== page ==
Unless you’ve been living under a rock, you probably heard about Malala last year. She was shot in the head by the Taliban on the way home from school, and was flown to the UK to be treated in Birmingham.
But until I read this book, I didn’t really know the details of what had happened, or quite how seriously she was injured. When she was shot, the bullet entered through her left eye, and ended up in her left shoulder. The bullet missed her brain, but the bone fragments didn’t and she ended up with major swelling on her brain, so bad that they had to remove an 8cm square section of her skull to relieve the pressure. Thankfully the actions of the doctors in Pakistan and Birmingham saved her life and she lived to tell the tale.
And what a tale it was. I know that Malala collaborated with a writer called Christina Lamb on the book, but you could tell she was clearly a very clever young woman, educated on the history of her country and passionate to make a change. Which is unfortunately why she was targeted. As a young girl in Pakistan, she was eager to learn and be educated, not an unreasonable thing to wish for. However, the taliban had other ideas and believed that school should be for boys, and girls should stay at home. In the years before she was shot, Malala was quite outspoken about the need for girls to be educated, writing a secret diary for the BBC and attending meetings with politicians. So it wasn’t coincidence that she was the one that was shot, she was specifically targeted for wanting to make a better life for herself, her friends and thousands of other girls in her position.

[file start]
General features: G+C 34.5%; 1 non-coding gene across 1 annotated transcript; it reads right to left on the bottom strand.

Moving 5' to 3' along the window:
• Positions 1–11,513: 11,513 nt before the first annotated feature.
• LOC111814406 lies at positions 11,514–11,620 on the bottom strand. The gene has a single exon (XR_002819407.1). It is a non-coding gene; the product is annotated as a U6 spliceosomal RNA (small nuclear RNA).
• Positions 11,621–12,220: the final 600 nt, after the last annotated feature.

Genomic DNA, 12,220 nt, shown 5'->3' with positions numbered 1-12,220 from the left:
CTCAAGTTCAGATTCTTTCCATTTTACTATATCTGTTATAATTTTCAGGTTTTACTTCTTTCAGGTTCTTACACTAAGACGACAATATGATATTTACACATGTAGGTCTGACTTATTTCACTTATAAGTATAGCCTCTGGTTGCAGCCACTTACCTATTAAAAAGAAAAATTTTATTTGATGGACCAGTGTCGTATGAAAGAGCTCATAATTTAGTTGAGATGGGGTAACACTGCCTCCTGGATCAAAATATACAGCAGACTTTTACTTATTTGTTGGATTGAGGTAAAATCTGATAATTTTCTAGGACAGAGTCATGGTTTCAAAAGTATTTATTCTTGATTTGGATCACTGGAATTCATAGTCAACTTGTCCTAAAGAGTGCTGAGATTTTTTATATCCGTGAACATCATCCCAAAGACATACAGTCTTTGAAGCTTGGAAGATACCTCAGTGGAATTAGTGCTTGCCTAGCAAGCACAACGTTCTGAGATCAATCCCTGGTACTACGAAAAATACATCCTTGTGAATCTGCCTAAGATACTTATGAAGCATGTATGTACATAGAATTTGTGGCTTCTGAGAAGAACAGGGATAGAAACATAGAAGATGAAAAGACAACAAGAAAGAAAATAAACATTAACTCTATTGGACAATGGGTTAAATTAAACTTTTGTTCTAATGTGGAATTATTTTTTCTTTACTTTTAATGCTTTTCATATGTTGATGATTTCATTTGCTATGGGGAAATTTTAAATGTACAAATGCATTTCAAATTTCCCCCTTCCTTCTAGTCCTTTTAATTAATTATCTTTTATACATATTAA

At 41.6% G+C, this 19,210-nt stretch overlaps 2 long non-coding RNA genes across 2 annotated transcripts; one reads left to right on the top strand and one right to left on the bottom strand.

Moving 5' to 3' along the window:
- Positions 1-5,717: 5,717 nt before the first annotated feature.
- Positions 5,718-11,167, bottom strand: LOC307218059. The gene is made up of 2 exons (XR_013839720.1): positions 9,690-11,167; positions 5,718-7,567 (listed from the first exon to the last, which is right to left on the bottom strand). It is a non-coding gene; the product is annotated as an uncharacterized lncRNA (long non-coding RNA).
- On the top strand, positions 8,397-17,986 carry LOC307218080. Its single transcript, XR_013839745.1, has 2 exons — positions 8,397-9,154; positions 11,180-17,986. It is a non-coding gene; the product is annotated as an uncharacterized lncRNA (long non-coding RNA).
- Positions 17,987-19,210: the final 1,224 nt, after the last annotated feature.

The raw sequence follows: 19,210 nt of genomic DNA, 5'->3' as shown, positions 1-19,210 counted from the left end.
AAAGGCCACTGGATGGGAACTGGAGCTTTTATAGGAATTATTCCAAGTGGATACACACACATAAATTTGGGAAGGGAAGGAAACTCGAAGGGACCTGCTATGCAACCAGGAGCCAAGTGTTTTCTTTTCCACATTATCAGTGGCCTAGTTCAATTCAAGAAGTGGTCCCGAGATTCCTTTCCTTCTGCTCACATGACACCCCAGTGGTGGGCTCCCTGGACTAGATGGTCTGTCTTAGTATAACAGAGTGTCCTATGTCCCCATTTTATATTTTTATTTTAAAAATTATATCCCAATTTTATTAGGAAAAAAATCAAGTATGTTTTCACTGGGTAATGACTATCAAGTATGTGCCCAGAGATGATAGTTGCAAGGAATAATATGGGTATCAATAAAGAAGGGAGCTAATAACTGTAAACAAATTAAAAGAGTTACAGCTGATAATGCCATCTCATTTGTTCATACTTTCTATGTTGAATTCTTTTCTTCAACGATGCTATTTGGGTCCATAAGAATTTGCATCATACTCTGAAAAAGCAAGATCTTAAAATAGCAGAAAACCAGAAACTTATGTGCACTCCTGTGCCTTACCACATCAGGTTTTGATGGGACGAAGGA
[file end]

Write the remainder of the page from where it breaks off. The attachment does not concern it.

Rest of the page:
The history included in the book was fascinating to me, I obviously knew little bits about it from the news coverage over here, but that was obviously with a massively western bias, and it was enlightening to see it from the perspective of the people it was actually affecting. And to learn more about Muslim and Pakistani traditions was brilliant, opening my eyes greatly.
I knew before reading that it was going to be difficult to read, knowing in advance the horror that was going to happen at the end, but I did believe that it would ultimately have a happy ending. But not so much. Malala and her family may now be living in a leafy suburb of Birmingham, attending school and getting all the care that they need, but they are now thousands of miles away from their family and friends, displaced from their home with none of their possessions, and not able to return. Being able to skype with their relatives may help a little bit, but Malala’s mum doesn’t speak English and is isolated as a result. I can’t imagine how hard it must be for them. Great joy at not losing their daughter/sister, but missing home every single day.
As I said before, you can tell that Malala is extremely clever, and the book was a beautiful, if heart-wrenching read. Even if it was just to learn more about the history, I would highly recommend this book to open your eyes.
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